In this issue we highlight OAWiki, global developments and, as always, a roundup of news and community items related to libraries and digital knowledge.
For this year's Open Access Week, we launched a new campaign called OAWiki to encourage contributors to add open access citations to Wikipedia. Building on the success of the 1lib1ref initiative, this campaign used the hashtag tool to track edits, and also had a gamified interface: OABot, which uses Dissemin to find open access versions of existing paywalled citations. The campaign was so popular that OABot actually ran out of suggestions! Significant improvements were made to the tool during and after the campaign, and we hope it will be even better next year.
Read more about the campaign in the Wikimedia Blog.
Don't forget to check out 1lib1ref in January!
The user group rename poll per the interests of the user group and founding members was run for 10 days and was closed with majority of users supporting the name Wikimedia and Libraries User Group. Affiliations Committee has been notified of the result and the rename will be done officially on the go ahead of the committee. Also, per the response received from the members on whether to endorse or not endorse the Wikimedia 2030 Strategic Direction as a user group, the user group has endorsed the strategy. The user group founding members met on 3 November to discuss the selection of the steering committee, amongst other things. As per the discussion, the steering committee will have 5 to 7 members. Interested user group members will nominate themselves and the members will vote for their preferred candidates. The TWL team will not be part of the steering committee, but will act as facilitators and will not have voting power. An announcement will be made soon regarding the steering committee election and the deadlines.
The constantly evolving needs of Global Branches require new strategies and approaches to complement and create relevance for the work of coordinators. In view of this, The Wikipedia Library team has rolled out its first support for coordinator participation at TWL related conferences, to inspire pitching with relevant local publishers or gaining partnerships with libraries and librarians for the benefit of the local community. Geraki, the first recipient of such support, represents the Greek TWL Branch at the Panhellenic Conference of Academic Libraries.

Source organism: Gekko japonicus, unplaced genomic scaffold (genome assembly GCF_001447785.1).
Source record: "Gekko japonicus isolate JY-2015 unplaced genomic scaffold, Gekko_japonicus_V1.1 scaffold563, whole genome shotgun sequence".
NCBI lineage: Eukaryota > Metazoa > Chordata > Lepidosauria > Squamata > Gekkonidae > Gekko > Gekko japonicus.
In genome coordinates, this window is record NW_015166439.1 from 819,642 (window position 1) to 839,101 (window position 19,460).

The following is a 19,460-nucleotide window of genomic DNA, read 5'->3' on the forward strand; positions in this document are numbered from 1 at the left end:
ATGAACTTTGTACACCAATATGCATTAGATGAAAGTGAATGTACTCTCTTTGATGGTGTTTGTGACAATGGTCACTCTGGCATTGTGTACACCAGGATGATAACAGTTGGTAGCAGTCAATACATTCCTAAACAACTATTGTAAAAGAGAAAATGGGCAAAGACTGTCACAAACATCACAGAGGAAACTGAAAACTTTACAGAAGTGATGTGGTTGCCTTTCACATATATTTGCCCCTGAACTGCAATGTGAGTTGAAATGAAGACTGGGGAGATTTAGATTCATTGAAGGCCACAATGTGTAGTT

Signups from French Wikipedia have now been moved to the new Wikipedia Library Card platform.
An excerpt from the Wikimedia Blog post by Stacy Allison-Cassin, York University
In August of last year, representatives from the Wikimedia community, the Wikimedia Foundation, and the Association of Research Libraries came together to determine common goals and find areas to collaborate. During two days of discussing our respective cultures and roles in the open knowledge landscape, several themes emerged, two of which provide the framework for a new collaborative project with indigenous and tribal communities in the United States and Canada:
- The potential for linked open data to connect information from different, typically disconnected data sources, and mutually enrich libraries' and Wikipedia content
- An overarching commitment to increase diversity and inclusion in library and Wikipedia culture and content.
This project, Advancing Reconciliation and Social Justice in Libraries through Research Library and Community Collaboration in Wikimedia Projects, uses a case study approach to model community collaboration in the creation of linked open data, in this case related to archival and special collection materials related to Indigenous communities in North America. The project focuses on getting local communities access to documentation related to their own local news and culture. These materials carry much cultural value for these communities, but are frequently under-described, held far from the communities they originated from, are not digitized, and/or suffer from contested or problematic concepts of ownership and custodial history.
Even if the content is accessible, under-description can be reflected in how information is organized and structured. Metadata describing content may be minimal, incorrect, exclusionary, or absent altogether, thereby obscuring the content's contextual importance. Traditional library and archival practices of description, as well as other power dynamics, reinforce this structural exclusion. This project will contend with these problematic aspects of library and archival professional practice and bring them into conversation with Wikimedia community practices to demonstrate how a more inclusive and community-engaged approach can more accurately tell stories about Indigenous communities' notable accomplishments and impact in the world.
Goals for the project include:
- Creating and cultivating existing pathways for community participation and agency in the description of archival documents and special collections
- Encouraging alignment between the development of structured data within the Library, Archives, and Museum (LAM) community and social justice work
- The creation of referenced structured data that can be used to connect reliable sources with topics to help justify "notability" in Wikipedia in order to redress a known diversity gap in Wikipedia's coverage.